Mary Louise Adams
School of Kinesiology and Health Studies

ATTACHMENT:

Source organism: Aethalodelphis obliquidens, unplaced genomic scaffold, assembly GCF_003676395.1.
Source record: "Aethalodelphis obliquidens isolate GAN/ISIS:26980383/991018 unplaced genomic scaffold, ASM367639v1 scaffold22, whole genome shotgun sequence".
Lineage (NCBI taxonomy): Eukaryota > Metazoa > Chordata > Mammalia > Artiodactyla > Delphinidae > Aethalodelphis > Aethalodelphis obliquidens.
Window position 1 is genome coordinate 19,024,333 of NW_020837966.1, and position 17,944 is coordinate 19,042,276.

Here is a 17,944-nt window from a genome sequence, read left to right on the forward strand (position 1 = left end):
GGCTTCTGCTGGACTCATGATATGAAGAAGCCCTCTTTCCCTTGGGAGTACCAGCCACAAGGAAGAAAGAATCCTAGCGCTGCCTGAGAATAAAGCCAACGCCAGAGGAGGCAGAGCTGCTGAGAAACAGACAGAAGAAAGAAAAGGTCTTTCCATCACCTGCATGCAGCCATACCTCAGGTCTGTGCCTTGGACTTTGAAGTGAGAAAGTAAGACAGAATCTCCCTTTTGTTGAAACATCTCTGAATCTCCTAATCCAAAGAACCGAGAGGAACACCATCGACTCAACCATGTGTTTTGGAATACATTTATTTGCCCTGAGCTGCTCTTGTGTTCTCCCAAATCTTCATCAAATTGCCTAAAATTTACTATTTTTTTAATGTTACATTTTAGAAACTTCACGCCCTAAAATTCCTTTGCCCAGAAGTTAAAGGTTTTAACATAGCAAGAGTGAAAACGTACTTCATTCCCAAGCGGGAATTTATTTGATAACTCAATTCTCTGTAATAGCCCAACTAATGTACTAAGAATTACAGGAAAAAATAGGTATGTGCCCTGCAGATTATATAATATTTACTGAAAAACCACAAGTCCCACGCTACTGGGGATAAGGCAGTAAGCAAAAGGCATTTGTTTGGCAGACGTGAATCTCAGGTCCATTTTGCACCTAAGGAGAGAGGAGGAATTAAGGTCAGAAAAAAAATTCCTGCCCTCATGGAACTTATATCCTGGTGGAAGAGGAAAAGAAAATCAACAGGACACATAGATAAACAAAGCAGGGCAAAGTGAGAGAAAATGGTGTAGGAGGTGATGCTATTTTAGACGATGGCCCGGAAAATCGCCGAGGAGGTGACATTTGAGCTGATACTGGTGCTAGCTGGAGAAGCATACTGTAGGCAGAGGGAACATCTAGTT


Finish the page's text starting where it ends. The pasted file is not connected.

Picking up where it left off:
In the early days of the Covid-19 pandemic public parks emerged as hotly contested sites in which uncertainty and fear about the risk of infection collided with many people’s desire to find fresh air and be physically active outside their homes. While municipal governments deliberated over appropriate restrictions on parks and trails, moralizing debates about jogging, hiking and cycling erupted on social media. In some cities, by-law officers took to the task of Covid-related ticketing with a worrying enthusiasm and, according to the Canadian Civil Liberties Association, a tendency to engage in racial profiling. In this lecture I look at parks as a means of exploring social issues made apparent by the current public health crisis: inequity in the distribution of health risks, unequal access to public amenities, increased public surveillance, the moral regulation of difference, and the over-reliance on policing as a solution to social problems. But while parks have been sites of conflict, they have also been sites in which people have exercised their visions of what a more just post-Covid city might look like. With a focus on Kingston, this lecture looks at the history and politics of parks in relation to public health in the era of Covid-19.